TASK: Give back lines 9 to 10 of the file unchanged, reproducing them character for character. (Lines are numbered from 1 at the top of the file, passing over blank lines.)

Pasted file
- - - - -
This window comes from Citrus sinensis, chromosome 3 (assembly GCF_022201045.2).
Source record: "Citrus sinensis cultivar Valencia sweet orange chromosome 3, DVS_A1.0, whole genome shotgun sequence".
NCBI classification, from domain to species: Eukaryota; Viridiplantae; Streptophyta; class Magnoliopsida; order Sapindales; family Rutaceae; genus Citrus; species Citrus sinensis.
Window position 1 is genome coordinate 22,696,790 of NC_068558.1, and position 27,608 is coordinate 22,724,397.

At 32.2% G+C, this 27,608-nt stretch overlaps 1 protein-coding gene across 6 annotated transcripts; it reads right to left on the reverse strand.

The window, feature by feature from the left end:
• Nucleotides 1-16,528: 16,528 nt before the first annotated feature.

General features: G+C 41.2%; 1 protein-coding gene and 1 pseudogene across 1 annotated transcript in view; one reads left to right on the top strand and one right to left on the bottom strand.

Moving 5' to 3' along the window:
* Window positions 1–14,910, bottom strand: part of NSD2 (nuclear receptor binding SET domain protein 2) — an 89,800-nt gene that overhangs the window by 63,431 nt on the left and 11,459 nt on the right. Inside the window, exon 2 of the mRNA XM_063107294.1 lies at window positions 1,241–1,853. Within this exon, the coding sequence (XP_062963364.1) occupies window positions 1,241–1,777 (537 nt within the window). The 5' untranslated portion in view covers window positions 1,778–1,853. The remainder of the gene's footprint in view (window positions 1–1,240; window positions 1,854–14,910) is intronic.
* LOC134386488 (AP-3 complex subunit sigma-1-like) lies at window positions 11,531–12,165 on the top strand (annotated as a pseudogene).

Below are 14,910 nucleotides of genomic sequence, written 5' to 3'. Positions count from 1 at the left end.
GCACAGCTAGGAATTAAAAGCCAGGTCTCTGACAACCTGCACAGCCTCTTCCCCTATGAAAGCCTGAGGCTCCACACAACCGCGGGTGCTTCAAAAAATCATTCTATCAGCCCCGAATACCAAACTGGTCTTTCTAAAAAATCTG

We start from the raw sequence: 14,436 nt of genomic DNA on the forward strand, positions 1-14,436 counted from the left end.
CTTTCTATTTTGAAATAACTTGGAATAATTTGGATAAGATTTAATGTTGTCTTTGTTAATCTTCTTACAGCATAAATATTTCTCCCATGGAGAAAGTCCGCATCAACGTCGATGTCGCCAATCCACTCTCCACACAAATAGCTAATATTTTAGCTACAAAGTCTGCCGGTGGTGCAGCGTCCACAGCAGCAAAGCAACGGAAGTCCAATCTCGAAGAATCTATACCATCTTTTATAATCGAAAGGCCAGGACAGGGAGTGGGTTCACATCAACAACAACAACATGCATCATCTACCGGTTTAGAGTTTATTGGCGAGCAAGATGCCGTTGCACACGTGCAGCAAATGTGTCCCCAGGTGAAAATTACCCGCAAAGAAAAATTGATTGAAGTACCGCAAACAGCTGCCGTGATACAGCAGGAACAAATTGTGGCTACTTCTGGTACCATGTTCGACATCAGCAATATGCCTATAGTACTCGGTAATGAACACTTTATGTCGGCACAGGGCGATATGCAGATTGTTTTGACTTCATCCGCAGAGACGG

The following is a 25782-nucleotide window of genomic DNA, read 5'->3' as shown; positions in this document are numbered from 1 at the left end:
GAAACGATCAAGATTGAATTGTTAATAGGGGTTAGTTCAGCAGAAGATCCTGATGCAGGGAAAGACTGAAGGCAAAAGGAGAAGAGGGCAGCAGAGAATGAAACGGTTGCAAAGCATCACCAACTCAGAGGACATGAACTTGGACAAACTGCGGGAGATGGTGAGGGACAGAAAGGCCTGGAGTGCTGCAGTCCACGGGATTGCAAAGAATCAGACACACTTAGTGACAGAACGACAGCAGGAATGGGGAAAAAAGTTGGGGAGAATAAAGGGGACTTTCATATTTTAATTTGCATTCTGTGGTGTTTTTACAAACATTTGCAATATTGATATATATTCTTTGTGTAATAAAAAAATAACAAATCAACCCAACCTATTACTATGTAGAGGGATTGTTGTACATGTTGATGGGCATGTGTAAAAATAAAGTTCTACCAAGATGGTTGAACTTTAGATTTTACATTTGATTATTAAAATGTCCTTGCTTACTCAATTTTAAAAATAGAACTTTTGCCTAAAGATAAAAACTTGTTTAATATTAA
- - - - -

Moving 5' to 3' along the window:
* Window positions 1–14,910, bottom strand: part of NSD2 (nuclear receptor binding SET domain protein 2) — an 89,800-nt gene that overhangs the window by 63,431 nt on the left and 11,459 nt on the right. Inside the window, exon 2 of the mRNA XM_063107294.1 lies at window positions 1,241–1,853. Within this exon, the coding sequence (XP_062963364.1) occupies window positions 1,241–1,777 (537 nt within the window). The 5' untranslated portion in view covers window positions 1,778–1,853. The remainder of the gene's footprint in view (window positions 1–1,240; window positions 1,854–14,910) is intronic.